Your Book is Bad and You Should Feel Bad

The “Just Don’t Read it if You Don’t Like it” fallacy and other arguments that lack critical thinking

Literary criticism is a good thing. Let’s just get that out of the way right now. We need to be able to criticize literature. We need to be able to discuss fiction. We need the freedom to do that in various ways, including fanfic. We need to adjust our thinking to accept that you can enjoy a work and still find it problematic. We need to see that the world is not black and white, 1-star and 5-star reviews. Something I’ve noticed a lot of people saying in response to criticisms of books is “If you don’t like it,

dispatches from the loony bin / Your Book is Bad and You Should Feel Bad

It’s Not the BDSM

[content warning: description of: domestic violence, abuse, using BDSM as an excuse for abuse, rape] Some of you may be aware that I have a deep and abiding loathing for the Fifty Shades of Grey Trilogy. At first, I was just pissed off that it existed — it was plagiarized from another book series (that is badly written and glorifies abusive relationships, with a fanbase that largely seems, well, pretty offbase most of the time) and yet this seemed ample reason to reward IceQueenSnowDragonFairyFartPrincess — sorry, EL James — with a publishing contract. Oh, and scores and scores of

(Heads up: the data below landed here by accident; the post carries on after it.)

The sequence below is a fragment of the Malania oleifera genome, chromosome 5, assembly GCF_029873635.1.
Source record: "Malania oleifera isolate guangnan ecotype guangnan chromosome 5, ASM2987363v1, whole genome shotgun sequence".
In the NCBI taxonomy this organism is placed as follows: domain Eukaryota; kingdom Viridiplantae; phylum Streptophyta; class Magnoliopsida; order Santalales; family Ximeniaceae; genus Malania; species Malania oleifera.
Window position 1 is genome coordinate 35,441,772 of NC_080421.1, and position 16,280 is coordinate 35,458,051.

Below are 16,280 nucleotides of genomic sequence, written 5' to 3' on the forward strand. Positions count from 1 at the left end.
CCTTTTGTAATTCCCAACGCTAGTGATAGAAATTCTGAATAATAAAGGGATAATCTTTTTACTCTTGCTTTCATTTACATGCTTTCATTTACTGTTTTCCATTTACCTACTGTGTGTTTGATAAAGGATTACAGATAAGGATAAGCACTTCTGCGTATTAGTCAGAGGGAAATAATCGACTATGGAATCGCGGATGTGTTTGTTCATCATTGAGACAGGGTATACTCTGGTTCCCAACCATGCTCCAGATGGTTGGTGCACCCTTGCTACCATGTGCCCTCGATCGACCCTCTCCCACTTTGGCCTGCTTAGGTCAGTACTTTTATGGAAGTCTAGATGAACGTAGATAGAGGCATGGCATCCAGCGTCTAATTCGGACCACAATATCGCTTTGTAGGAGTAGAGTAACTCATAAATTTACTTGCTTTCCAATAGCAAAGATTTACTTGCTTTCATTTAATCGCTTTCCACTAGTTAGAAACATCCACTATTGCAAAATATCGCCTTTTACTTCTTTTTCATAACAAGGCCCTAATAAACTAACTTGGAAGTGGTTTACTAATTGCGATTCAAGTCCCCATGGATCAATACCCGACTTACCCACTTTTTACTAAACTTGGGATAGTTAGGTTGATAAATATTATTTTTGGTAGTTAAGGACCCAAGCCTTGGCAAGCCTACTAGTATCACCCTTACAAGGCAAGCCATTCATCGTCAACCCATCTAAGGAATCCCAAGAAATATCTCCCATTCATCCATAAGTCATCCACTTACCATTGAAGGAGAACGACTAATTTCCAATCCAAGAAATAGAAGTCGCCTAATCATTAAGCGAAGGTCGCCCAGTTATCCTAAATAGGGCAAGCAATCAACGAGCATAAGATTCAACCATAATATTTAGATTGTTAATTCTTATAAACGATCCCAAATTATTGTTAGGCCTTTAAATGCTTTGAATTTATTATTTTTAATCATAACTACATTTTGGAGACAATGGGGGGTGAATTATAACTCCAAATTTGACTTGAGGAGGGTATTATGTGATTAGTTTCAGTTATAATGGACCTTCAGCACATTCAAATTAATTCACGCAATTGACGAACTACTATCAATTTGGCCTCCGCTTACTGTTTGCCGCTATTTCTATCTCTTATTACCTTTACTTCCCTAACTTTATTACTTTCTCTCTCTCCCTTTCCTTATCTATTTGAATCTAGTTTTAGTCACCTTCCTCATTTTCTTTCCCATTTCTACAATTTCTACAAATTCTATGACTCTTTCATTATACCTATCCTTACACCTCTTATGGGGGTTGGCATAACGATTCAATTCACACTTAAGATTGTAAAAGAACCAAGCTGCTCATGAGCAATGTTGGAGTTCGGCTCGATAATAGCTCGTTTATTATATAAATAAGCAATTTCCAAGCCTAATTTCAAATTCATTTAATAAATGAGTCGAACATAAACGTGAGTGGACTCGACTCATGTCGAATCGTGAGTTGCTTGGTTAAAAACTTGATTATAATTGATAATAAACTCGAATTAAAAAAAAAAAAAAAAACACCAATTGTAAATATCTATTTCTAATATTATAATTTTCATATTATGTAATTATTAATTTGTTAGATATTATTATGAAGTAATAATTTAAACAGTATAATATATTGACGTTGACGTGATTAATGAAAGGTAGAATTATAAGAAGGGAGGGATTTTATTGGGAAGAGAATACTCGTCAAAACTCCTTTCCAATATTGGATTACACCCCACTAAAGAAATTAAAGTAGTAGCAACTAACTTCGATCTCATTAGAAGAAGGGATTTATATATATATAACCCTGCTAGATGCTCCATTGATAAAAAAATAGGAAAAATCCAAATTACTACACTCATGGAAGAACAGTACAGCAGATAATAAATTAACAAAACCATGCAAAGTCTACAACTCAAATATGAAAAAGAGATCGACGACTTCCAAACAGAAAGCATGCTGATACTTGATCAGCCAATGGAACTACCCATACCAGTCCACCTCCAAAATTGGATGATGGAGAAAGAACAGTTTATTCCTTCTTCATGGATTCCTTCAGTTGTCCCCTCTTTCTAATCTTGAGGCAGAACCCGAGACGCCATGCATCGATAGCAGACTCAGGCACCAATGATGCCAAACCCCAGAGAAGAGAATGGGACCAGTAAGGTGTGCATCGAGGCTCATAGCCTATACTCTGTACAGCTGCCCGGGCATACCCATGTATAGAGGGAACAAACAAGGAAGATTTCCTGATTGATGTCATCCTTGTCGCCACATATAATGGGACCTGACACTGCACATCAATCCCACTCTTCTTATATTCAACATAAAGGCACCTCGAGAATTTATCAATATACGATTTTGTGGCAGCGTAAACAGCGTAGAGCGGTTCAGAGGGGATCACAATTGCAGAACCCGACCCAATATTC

Your Book is Bad and You Should Feel Bad

EL James’ Fifty Shades of Grey shortlisted for UK’s National Book Award; world cries tears of blood

Trigger warning: Fifty Shades of Grey is the romanticization of an abusive, rapey fucknozzle named Christian Grey, and I’m ranting about this shit. I try to be fair. I try to leave room for people whose kink is not my kink, and that’s okay. I’m, overall, not a huge fan of erotic romance, and even within erotic romance I’m not a huge fan of BDSM. This isn’t squeamishness on my part — I’m kinky myself — it’s just that most of the offerings I’ve read within BDSM erotica have not been to my tastes.  (As Katje outs zirself publicly,

Books / Your Book is Bad and You Should Feel Bad

13 reasons this book made me homicidal: a review of Thirteen Reasons Why by Jay Asher

I picked up Thirteen Reasons Why recently because it was on my list of “to read” and it had received much critical acclaim. Also it was one of two books I’d brought with me while traveling (not including the two I read on mom’s Kindle). I figured it might be okay, at least. Allow me to give you 13 reasons I dislike it. And by “dislike”, I mean “hate psychotically.” [TRIGGER WARNING: RAPE AND ASSAULT] [SPOILERS] 1. Support of the “Well, she didn’t technically say ‘no’ so it’s not technically rape, right?” trope. The character who gets raped [I’m